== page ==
Regulators around the world are taking tough measures against cryptocurrencies. China has banned them. The United States is considering a number of measures to contain them. The Bank of England develops capital requirements for the financial institutions in which they are located. But regulation not only does not spell disaster for the crypto industry, it is vital to its long-term prospects.
The development of the cryptocurrency market began with what can best be described as the “product innovation” phase. Blockchain technology has allowed people to approach old questions in a new way (what is money? How can art be created and appreciated?). This has led to the emergence of highly visible applications such as virtual currencies and tokenized artwork. But it has also enabled less compelling innovations in a wide range of areas, from tracking container shipments to improving the integrity of medical records.
Will the impact of blockchain be revolutionary?
It depends on what you think of as a “revolution”. Robert Gordon of Northwestern University, for example, wonders if the impact of recent technological innovations will be as far-reaching as those of previous advances. Will smartphones prove to be as important as electricity? Will e-commerce be as transformative as steam power? Is the influence of the Internet comparable to that of radio and telegraph?
Revolutionary or not, blockchain will undoubtedly have a significant impact on many traditional industries as it spurs the creation of new companies, products and applications. In fact, this is already happening. This “mainstreaming” of blockchain applications marks the end of the first phase of technology development.
Now the cryptocurrency is entering the next stage of its evolution:
It is becoming an investment asset. To be sure, cryptocurrencies are already an asset with a market cap of around $ 2 trillion. But this market is tainted with scams, scandals, insider trading, pump and dump schemes and other shady or illegal activities.
This applies to even the most “safe” cryptocurrencies, stablecoins, which must be backed by hard currency. Gary B. Gorton, a colleague of mine at Yale University, and Jeffrey Zhang, a member of the Board of Governors of the US Federal Reserve Board, actually compare stablecoins to the private banknotes that were in circulation in America’s “free banking era,” from 1837 to 1862, when any bank could issue its own currency. In the absence of restrictions, private money was subject to sharp price fluctuations and panic.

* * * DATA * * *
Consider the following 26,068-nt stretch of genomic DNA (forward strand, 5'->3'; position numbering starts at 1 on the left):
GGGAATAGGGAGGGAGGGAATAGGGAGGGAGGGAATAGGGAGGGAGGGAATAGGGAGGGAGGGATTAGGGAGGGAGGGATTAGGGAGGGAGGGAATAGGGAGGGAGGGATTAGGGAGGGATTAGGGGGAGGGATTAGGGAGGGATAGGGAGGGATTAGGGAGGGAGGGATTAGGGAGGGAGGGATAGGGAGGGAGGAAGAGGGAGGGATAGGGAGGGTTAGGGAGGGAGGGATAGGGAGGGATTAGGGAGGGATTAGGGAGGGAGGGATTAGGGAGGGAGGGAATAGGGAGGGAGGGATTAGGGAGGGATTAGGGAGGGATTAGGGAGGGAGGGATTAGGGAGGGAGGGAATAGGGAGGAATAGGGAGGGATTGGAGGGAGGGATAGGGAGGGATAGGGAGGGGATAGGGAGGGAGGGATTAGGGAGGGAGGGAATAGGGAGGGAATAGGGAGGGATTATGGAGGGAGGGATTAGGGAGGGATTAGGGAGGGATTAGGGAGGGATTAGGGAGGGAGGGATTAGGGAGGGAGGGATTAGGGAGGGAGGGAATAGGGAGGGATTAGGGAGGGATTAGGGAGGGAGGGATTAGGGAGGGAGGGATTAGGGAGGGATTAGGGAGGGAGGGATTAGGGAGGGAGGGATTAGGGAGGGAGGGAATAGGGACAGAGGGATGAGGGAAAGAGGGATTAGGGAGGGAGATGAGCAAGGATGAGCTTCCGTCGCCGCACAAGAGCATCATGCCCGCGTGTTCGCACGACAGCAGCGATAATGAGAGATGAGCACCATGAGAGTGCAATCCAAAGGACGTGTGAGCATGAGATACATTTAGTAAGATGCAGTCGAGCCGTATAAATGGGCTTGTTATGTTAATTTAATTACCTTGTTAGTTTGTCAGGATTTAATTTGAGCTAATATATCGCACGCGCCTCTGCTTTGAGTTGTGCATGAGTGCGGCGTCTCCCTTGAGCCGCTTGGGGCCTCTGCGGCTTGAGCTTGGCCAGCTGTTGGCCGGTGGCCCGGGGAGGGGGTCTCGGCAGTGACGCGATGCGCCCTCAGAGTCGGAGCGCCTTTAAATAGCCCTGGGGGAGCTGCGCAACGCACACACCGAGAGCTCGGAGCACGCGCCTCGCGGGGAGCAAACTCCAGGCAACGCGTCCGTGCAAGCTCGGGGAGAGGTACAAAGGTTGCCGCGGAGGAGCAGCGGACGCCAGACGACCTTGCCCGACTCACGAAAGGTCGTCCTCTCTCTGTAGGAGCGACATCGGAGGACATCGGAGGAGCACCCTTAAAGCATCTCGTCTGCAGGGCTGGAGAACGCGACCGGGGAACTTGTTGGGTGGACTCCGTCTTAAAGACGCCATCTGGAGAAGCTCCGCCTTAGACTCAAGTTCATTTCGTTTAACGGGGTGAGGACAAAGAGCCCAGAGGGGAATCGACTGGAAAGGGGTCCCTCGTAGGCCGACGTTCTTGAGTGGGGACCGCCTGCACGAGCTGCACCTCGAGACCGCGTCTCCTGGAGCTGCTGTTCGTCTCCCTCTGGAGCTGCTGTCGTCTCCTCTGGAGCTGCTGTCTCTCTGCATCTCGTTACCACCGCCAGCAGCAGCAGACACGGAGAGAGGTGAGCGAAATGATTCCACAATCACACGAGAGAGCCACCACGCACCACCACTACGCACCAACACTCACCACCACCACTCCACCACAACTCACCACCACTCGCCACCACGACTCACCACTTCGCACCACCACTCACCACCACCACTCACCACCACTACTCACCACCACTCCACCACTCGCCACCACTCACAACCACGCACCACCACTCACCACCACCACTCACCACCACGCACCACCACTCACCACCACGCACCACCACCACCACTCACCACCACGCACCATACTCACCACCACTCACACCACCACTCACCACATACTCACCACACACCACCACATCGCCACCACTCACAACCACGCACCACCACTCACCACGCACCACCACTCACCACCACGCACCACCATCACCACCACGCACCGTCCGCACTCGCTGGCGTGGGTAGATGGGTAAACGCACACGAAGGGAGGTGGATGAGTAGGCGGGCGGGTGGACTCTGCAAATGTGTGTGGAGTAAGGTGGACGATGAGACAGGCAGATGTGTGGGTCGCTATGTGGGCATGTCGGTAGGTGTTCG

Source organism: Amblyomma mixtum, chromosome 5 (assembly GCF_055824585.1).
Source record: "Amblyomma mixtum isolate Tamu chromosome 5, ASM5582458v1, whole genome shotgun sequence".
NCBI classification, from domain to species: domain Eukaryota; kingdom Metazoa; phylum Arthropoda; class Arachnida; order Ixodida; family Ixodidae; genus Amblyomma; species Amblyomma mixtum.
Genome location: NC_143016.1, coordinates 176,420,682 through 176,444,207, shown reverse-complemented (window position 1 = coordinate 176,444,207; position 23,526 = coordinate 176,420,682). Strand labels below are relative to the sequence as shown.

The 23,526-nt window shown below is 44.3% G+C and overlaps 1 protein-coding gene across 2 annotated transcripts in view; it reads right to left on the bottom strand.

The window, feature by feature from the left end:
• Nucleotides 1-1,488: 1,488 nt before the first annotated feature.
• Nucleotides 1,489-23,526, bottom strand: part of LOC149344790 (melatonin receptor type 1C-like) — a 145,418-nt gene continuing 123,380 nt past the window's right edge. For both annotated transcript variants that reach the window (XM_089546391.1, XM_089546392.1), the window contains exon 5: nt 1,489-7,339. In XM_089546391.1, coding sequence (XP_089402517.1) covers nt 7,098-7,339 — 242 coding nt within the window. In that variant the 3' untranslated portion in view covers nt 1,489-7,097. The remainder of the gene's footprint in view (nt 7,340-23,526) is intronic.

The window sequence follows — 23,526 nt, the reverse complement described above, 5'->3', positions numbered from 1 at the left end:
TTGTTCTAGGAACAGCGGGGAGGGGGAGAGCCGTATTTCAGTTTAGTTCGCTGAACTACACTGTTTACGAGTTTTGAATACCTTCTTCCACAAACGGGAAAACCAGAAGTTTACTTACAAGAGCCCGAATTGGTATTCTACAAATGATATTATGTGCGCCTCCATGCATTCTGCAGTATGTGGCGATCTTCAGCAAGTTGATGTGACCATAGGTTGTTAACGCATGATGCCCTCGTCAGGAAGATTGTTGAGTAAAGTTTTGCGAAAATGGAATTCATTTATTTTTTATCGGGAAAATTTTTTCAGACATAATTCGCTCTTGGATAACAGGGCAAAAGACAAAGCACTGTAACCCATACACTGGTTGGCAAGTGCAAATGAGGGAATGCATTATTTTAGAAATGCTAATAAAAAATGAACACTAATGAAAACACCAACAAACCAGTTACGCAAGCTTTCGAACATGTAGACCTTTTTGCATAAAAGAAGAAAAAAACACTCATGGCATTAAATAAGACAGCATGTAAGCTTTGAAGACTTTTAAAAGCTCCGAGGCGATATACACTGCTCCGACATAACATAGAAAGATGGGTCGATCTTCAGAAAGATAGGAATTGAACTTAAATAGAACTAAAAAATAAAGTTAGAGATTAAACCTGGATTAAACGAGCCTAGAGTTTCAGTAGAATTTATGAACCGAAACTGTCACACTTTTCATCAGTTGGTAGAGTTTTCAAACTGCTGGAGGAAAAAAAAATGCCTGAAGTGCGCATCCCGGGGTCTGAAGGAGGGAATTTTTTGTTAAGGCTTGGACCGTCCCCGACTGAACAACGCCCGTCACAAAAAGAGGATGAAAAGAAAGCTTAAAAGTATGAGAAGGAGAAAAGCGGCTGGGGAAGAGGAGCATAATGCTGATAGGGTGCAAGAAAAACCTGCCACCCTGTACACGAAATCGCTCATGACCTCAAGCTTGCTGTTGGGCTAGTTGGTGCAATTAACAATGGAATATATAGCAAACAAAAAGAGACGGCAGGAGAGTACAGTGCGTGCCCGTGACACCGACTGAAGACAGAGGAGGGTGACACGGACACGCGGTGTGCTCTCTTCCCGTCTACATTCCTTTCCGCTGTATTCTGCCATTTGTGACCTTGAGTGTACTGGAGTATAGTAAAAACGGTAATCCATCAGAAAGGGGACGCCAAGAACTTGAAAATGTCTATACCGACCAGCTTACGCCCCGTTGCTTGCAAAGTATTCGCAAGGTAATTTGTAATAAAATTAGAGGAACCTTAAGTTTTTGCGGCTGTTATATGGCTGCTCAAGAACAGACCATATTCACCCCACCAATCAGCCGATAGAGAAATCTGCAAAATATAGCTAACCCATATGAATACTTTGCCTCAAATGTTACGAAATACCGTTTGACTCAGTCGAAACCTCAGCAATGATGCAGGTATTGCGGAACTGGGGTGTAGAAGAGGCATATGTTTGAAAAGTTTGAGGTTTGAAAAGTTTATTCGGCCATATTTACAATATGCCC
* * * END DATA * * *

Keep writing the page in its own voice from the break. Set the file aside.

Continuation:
If stablecoins are barely regulated, the rest of the crypto market is the Wild West. This is arguably the biggest obstacle to the development of the cryptocurrency industry. Clear rules of the game are needed if the industry wants to raise significant institutional money.
Currently, large institutional investors are either shying away from this sector, or indulging in it in “venture capital mode”, investing at the level of individual companies. If they want to start looking at cryptocurrencies as an alternative asset class such as fiat currencies, commodities or derivatives, three conditions must be met.
First, there must be clean and reliable data
In this, the cryptocurrency market has made important strides. While financial information remains imperfect and incomplete, many data providers now go beyond price data, at least for the largest cryptocurrencies. Key players in the traditional financial sector, such as S&P Dow Jones with its portfolio of digital market indices, provide an important methodological benchmark for constructing such data and ensuring its validity.
Second, we need research to help us better understand cryptocurrencies as an asset class. Academic research has served as the basis for the creation of a number of new asset classes such as derivatives and index funds, not to mention investment approaches such as factor investing. There is important progress in cryptocurrencies right now.
For example, Will Kong of Cornell, Ye Lee of Ohio State University, and Nan Wang of Columbia have developed theoretical models to value cryptocurrencies. Michael Sokin of the University of Texas and Wei Xiong of Princeton did the same. Yukun Liu from the University of Rochester, Xi Wu from the University of California at Berkeley, and I studied cryptocurrencies in terms of empirical asset pricing and came to the conclusion that they can be analyzed using traditional financial instruments and should be part of investment portfolios.
The third condition is the existence of a reliable regulatory framework
As it stands, such a structure remains in its infancy, not least because the regulation of cryptocurrencies presents major challenges. Some of them are conceptual and require the development of new theories or modification of existing ones in the field of accounting and law. Others are practical: for example, although the records of all transactions are publicly available, the identity of the parties to the transactions is difficult or impossible to establish. And virtually all of these considerations are global, which means that regulators in most large countries (at least) will need to coordinate their oversight efforts without stifling innovation.
Once these challenges are overcome and an effective regulatory framework is in place, cryptocurrencies will mature. The exciting, hard-to-experiment teenage years will be followed by the creation of a more predictable version of the cryptocurrency market, in which cryptocurrencies are a reliable asset class.